Disks can be exposed to the virtual machines through the virtual controllers. These disks could be virtual hard disks that are file abstractions of a disk or a pass-through disk on the host.

Virtual hard disks

There are two virtual hard disk formats, VHD and VHDX. Each of these formats supports three types of virtual hard disk files.

VHD format

The VHD format was the only virtual hard disk format that was supported by Hyper-V in past releases. Introduced in Windows Server 2012, the VHD format has been modified to allow better alignment, which results in significantly better performance on new large sector disks.

Any new VHD that is created on a Windows Server 2012 or newer has the optimal 4 KB alignment. This aligned format is completely compatible with previous Windows Server operating systems. However, the alignment property will be broken for new allocations from parsers that are not 4 KB alignment-aware (such as a VHD parser from a previous version of Windows Server or a non-Microsoft parser).

Any VHD that is moved from a previous release does not automatically get converted to this new improved VHD format.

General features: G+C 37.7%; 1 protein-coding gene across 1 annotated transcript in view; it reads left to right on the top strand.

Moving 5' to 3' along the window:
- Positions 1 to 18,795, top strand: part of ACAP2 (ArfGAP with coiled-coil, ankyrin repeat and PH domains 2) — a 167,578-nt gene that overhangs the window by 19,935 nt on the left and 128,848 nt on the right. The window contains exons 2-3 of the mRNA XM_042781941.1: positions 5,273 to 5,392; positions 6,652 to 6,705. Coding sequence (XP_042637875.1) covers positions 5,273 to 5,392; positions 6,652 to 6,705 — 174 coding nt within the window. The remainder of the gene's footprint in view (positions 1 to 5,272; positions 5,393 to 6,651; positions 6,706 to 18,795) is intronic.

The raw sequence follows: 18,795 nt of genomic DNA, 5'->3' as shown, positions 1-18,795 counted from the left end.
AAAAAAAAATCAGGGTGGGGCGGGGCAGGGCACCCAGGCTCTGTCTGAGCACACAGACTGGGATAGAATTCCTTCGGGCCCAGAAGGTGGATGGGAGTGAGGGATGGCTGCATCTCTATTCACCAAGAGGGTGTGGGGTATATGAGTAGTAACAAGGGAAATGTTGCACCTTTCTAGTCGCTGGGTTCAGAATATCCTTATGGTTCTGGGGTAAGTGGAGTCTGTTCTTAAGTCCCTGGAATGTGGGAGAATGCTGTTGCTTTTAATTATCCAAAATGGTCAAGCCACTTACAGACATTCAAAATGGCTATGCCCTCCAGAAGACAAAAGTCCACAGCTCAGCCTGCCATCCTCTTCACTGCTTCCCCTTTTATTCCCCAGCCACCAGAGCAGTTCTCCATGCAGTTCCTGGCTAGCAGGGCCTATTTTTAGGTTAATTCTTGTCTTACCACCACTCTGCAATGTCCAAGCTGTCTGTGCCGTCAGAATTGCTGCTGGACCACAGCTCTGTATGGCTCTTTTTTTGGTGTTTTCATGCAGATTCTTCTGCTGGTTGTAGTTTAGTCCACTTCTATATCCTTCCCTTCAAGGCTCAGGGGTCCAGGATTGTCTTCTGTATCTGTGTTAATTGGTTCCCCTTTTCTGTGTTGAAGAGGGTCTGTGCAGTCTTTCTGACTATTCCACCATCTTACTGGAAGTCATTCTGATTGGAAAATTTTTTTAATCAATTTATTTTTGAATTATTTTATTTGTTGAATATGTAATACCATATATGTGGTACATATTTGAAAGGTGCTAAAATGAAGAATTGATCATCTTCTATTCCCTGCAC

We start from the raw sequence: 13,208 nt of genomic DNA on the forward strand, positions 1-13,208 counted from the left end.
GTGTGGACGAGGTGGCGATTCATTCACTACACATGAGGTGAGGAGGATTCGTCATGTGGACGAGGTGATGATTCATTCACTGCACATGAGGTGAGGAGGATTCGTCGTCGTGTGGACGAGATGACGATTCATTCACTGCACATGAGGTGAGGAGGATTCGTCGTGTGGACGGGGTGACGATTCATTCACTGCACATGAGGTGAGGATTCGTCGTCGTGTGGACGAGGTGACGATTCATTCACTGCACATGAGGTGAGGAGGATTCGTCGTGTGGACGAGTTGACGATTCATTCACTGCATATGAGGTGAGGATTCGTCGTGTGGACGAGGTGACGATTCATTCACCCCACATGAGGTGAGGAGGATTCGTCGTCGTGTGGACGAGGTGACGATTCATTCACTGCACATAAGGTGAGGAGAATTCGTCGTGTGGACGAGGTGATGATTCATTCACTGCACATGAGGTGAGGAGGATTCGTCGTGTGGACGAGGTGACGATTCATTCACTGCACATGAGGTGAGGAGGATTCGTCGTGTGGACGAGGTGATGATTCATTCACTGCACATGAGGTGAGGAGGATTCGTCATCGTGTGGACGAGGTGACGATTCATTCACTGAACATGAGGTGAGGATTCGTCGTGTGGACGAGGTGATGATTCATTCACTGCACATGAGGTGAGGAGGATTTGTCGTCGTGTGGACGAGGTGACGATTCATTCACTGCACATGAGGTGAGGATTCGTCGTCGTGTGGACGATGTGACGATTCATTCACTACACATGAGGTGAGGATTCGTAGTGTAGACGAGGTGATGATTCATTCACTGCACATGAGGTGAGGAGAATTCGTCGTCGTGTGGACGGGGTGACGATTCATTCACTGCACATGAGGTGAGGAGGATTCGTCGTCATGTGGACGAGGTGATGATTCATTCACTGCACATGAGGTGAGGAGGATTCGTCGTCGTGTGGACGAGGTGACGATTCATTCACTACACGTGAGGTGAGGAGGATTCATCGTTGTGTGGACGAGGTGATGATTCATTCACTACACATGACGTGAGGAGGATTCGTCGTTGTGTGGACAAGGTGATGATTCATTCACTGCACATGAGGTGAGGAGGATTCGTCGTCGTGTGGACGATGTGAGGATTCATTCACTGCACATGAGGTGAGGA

To convert to new VHD format, run the following Windows PowerShell command:

Convert-VHD –Path E:\vms\testvhd\test.vhd –DestinationPath E:\vms\testvhd\test-converted.vhd

You can check the alignment property for all the VHDs on the system, and it should be converted to the optimal 4 KB alignment. You create a new VHD with the data from the original VHD by using the Create-from-Source option.

To check for alignment by using Windows Powershell, examine the Alignment line, as shown below:

Get-VHD –Path E:\vms\testvhd\test.vhd

Path                    : E:\vms\testvhd\test.vhd
VhdFormat               : VHD
VhdType                 : Dynamic
FileSize                : 69245440
Size                    : 10737418240
MinimumSize             : 10735321088
LogicalSectorSize       : 512
PhysicalSectorSize      : 512
BlockSize               : 2097152
ParentPath              :
FragmentationPercentage : 10
Alignment               : 0
Attached                : False
DiskNumber              :
IsDeleted               : False
Number                  :

To verify alignment by using Windows PowerShell, examine the Alignment line, as shown below:

Get-VHD –Path E:\vms\testvhd\test-converted.vhd

Path                    : E:\vms\testvhd\test-converted.vhd
VhdFormat               : VHD
VhdType                 : Dynamic
FileSize                : 69369856
Size                    : 10737418240
MinimumSize             : 10735321088
LogicalSectorSize       : 512
PhysicalSectorSize      : 512
BlockSize               : 2097152
ParentPath              :
FragmentationPercentage : 0
Alignment               : 1
Attached                : False
DiskNumber              :
IsDeleted               : False
Number                  :

VHDX format

VHDX is a new virtual hard disk format introduced in Windows Server 2012, which allows you to create resilient high-performance virtual disks up to 64 terabytes. Benefits of this format include:

  • Support for virtual hard disk storage capacity of up to 64 terabytes.